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Prove that $\frac{\sqrt{5(160ab+8b+13)}-5}{20}$ is not an integer where $a$ and $b$ are positive integers.

One of the roots of the equation $10x^2+5x-1-(20a+1)b=0$ is $\frac{\sqrt{5(160ab+8b+13)}-5}{20}$. Wolframalpha says that this equation has no integer solution. How can I prove that $\frac{\sqrt{5(160ab+8b+13)}-5}{20}$ is not an integer?

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    $\begingroup$ Welcome to Math.SE! MathJax mode is started with $...$ for inline and $$...$$ for displayed equations. You should fix your expression there because the parentheses make no sense with the square root. $\endgroup$ – AlexR Mar 10 '15 at 12:04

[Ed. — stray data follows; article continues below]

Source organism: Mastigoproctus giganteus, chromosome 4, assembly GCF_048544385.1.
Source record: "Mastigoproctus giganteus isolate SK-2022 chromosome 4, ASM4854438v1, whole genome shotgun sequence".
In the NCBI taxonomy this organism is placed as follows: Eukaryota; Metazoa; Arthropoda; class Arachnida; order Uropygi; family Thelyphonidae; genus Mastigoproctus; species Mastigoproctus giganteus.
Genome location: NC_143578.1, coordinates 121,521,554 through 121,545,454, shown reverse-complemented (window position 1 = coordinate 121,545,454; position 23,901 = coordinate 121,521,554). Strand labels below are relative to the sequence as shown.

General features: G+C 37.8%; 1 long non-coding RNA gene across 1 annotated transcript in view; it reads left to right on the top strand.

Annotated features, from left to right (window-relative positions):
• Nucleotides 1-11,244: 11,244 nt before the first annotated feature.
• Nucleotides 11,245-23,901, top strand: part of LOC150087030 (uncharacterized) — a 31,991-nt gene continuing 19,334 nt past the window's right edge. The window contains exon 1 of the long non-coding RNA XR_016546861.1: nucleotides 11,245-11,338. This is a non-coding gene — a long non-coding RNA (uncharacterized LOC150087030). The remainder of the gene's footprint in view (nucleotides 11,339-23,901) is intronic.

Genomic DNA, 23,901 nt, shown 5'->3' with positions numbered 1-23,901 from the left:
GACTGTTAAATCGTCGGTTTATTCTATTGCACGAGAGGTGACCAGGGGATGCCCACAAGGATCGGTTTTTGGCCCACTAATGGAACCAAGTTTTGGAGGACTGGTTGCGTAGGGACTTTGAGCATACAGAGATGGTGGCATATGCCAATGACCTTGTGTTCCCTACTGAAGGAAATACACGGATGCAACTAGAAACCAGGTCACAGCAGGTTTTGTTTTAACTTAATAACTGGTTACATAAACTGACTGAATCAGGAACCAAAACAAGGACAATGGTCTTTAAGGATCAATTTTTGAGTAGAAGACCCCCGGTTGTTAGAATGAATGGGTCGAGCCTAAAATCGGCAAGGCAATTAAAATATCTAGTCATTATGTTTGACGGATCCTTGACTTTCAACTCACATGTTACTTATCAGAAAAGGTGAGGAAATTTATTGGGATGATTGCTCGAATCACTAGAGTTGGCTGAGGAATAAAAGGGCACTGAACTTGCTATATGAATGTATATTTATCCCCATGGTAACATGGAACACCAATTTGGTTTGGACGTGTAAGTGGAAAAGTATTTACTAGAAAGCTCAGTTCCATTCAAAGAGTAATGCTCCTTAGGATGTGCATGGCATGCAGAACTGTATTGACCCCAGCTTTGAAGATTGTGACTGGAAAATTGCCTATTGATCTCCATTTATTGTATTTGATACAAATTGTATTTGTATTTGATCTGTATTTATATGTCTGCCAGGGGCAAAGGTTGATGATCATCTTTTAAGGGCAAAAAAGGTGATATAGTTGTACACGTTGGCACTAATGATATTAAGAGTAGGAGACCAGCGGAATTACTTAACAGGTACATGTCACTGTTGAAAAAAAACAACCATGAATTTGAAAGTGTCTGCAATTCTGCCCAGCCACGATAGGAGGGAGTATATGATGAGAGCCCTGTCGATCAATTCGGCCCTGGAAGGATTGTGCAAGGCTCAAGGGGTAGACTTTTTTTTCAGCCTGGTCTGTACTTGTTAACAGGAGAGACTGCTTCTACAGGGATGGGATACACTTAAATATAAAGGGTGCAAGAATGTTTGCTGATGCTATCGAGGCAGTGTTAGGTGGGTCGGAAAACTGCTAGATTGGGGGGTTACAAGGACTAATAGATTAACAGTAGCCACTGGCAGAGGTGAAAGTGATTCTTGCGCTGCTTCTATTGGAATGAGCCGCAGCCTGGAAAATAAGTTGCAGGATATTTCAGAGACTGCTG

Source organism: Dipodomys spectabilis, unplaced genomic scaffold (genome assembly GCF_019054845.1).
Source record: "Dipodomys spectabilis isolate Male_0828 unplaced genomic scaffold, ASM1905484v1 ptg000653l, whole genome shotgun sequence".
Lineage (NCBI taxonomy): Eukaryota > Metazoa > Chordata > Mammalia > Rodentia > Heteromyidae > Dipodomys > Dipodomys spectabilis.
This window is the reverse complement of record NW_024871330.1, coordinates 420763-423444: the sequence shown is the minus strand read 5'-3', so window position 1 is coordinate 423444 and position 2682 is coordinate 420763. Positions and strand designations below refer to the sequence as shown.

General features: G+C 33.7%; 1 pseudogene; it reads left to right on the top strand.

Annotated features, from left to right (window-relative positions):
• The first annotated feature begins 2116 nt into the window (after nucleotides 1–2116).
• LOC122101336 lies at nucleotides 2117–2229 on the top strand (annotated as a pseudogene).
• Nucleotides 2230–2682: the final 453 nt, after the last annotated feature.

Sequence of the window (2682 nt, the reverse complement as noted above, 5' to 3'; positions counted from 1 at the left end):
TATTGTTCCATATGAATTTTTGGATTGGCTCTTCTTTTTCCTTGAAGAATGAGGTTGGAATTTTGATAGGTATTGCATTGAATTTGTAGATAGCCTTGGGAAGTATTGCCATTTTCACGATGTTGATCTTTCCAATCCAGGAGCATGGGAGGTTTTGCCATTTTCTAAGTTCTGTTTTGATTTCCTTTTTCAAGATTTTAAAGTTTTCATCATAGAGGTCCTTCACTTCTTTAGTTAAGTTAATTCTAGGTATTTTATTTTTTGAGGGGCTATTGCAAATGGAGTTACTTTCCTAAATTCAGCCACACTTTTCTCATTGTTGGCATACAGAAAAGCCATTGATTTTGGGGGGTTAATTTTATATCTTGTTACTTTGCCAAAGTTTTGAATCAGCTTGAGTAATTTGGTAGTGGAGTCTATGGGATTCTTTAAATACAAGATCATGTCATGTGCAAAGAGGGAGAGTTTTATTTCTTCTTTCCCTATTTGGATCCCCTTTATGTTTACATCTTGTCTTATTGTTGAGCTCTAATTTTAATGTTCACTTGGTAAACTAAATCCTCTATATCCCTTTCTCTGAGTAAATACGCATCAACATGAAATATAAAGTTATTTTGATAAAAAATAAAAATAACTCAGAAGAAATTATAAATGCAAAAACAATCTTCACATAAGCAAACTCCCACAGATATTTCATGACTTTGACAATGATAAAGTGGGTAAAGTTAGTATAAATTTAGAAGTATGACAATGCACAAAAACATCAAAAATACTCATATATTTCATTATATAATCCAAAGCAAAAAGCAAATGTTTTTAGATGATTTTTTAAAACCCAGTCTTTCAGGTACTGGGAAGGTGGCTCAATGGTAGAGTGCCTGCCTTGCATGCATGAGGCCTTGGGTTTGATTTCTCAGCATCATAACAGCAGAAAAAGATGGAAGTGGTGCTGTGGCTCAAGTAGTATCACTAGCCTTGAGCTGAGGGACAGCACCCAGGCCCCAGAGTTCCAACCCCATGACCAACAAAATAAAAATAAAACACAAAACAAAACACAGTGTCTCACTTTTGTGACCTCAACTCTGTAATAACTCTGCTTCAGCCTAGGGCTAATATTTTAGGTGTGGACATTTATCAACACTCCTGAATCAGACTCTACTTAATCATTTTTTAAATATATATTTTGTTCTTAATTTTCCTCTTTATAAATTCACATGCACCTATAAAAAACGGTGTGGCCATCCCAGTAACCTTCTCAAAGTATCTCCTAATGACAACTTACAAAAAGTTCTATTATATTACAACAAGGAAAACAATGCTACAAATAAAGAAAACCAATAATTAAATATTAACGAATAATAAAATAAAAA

• $\begingroup$ Something is extremely wrong with that expression. The left part of the parenthesis appears inside the radical, while the right part of the parenthesis appears outside the radical. $\endgroup$ – barak manos Mar 10 '15 at 12:14
  • $\begingroup$ You can show that $b$ has to have the form $5n-1$, but I don't know if that's a useful step in proving the answer you want. $\endgroup$ – MonkeysUncle Mar 10 '15 at 12:49
  • $\begingroup$ If $\sqrt{5(160ab+8b+13)}$ is not integer, then so is the entire expression. Otherwise, it might help to notice: $5(160ab+8b+13)=20(40ab+2b+3)+5 \equiv 5\pmod{20}\implies\sqrt{5(160ab+8b+13)} \equiv 5,15 \pmod{20}$ $\endgroup$ – barak manos Mar 10 '15 at 12:58
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Take $b=14$ and $a=3$. In this case, $\sqrt{5(160ab+8b+13)} = 185$. This gives $x=\frac{185-5}{20}=9$ as a valid root. So there are integer solutions for $x$ when $a$ and $b$ are positive integers.

If Wolfram told you there were no integer solutions, either Wolfram is wrong, or perhaps you made a typo when entering your equation.

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